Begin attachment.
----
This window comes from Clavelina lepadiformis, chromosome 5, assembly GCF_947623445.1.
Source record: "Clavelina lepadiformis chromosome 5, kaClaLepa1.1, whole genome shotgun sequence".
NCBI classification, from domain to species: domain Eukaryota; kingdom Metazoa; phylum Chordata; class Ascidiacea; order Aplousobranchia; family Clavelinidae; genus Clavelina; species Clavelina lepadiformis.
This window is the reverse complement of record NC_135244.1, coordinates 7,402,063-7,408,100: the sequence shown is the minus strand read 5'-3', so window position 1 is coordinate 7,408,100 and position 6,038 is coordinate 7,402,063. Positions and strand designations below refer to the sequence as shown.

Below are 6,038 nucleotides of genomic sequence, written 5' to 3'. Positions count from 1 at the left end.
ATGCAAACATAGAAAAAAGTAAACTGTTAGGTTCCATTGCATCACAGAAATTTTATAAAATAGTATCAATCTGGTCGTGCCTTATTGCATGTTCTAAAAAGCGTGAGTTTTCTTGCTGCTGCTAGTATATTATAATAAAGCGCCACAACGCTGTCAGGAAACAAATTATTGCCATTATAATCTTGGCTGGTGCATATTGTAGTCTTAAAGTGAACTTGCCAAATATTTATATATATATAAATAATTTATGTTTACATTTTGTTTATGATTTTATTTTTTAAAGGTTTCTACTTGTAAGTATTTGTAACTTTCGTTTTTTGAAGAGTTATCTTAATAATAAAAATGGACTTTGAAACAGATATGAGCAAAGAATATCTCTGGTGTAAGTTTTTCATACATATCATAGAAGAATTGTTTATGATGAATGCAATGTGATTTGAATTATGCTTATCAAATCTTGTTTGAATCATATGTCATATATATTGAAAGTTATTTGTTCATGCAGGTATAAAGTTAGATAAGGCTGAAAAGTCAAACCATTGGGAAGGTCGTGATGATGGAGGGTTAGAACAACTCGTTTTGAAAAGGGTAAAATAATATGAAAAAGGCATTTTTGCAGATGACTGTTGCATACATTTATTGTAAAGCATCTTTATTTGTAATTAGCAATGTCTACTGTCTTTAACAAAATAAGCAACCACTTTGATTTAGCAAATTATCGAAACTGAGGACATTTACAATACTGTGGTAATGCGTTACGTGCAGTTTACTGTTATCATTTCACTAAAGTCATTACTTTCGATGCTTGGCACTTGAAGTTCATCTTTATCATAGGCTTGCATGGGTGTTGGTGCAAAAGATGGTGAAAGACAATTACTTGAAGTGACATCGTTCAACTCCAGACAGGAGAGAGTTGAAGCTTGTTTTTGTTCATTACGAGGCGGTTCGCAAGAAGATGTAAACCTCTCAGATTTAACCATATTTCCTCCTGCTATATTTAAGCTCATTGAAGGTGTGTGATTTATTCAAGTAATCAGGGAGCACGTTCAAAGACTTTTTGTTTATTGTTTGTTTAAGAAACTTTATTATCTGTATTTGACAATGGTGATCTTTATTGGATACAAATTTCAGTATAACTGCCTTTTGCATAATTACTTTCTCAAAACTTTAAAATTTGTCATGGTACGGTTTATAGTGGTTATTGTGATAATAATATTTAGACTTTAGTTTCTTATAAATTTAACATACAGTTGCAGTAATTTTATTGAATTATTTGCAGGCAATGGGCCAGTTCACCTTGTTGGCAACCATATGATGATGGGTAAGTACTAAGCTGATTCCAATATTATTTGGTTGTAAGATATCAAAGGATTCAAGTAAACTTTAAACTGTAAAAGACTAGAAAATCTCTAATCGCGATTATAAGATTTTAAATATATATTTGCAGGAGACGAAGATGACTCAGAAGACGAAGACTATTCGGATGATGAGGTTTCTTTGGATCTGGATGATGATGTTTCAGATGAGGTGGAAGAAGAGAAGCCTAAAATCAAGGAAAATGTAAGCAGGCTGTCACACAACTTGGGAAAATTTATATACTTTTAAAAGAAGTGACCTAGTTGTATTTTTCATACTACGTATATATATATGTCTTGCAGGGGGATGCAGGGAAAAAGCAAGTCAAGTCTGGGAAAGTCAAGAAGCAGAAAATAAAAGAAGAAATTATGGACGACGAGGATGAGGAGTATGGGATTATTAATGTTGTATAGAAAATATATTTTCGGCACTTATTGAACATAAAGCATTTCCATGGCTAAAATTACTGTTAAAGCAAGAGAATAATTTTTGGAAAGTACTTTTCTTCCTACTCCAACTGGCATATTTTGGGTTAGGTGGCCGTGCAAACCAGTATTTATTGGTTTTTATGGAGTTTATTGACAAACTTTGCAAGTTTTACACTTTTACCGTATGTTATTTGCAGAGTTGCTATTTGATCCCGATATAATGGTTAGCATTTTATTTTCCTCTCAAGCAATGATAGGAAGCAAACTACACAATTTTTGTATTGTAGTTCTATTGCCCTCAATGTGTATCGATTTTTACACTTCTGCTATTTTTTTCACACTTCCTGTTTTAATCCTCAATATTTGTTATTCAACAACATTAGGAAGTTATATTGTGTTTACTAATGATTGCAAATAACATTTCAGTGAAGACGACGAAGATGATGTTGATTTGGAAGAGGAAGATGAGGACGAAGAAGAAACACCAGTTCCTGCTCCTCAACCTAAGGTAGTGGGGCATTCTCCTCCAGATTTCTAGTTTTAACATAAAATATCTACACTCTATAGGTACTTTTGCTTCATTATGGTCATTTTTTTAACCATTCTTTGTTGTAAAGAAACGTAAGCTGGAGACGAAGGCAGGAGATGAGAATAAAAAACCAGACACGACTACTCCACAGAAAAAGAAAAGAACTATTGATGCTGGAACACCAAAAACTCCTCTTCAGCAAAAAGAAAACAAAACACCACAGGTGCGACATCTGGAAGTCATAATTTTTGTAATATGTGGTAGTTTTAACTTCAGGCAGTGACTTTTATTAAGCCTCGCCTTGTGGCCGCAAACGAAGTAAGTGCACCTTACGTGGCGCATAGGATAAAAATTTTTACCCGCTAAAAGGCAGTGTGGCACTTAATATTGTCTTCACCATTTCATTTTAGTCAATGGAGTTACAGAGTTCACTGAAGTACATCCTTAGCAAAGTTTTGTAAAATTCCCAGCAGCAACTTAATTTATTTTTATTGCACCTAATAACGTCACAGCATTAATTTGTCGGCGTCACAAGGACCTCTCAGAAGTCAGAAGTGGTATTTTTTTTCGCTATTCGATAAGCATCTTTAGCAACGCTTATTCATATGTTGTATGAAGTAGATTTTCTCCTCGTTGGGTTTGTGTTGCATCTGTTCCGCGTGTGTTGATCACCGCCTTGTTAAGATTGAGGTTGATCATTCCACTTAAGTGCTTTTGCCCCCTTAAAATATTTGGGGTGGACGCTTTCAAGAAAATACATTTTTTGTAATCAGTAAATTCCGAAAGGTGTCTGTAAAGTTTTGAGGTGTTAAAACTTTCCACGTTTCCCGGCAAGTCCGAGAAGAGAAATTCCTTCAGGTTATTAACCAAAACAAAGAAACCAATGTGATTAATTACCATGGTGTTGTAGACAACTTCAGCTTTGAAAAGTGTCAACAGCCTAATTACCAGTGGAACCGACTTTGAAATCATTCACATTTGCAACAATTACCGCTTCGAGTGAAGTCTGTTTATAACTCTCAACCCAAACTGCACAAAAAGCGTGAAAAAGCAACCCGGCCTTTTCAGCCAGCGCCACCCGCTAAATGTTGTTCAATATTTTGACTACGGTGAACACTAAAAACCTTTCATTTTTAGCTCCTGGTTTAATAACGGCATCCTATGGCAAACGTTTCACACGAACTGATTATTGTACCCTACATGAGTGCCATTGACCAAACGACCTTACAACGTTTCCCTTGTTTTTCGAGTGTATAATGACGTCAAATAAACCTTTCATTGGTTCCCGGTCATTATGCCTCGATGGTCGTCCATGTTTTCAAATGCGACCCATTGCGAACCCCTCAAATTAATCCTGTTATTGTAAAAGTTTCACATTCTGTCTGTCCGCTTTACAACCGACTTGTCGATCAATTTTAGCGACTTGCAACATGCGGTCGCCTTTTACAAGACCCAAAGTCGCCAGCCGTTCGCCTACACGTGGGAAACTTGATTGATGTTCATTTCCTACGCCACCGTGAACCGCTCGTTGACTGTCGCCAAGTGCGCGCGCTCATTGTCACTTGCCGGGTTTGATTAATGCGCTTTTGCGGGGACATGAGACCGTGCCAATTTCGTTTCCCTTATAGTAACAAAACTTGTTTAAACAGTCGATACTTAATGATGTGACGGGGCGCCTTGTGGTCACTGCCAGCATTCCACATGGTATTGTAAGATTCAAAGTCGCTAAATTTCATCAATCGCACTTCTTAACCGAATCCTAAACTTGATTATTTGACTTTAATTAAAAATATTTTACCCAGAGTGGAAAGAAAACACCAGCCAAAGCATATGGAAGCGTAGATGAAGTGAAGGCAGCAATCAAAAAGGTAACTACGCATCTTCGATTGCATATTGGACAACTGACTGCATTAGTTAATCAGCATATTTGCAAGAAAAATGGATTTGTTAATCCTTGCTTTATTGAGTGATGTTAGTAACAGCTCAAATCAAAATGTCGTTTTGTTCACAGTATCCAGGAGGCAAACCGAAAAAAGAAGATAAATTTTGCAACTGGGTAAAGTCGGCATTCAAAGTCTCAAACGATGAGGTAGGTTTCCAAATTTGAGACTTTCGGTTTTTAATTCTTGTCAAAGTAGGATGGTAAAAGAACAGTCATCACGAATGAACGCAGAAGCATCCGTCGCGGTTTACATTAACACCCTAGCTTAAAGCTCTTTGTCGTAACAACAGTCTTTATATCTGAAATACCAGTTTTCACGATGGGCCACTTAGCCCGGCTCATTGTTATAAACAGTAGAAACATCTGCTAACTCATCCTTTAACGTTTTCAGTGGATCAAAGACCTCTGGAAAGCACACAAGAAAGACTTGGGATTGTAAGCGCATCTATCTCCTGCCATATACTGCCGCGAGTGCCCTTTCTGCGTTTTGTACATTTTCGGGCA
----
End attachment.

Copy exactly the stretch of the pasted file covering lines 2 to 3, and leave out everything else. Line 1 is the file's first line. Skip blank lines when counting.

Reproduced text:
Source record: "Clavelina lepadiformis chromosome 5, kaClaLepa1.1, whole genome shotgun sequence".
NCBI classification, from domain to species: domain Eukaryota; kingdom Metazoa; phylum Chordata; class Ascidiacea; order Aplousobranchia; family Clavelinidae; genus Clavelina; species Clavelina lepadiformis.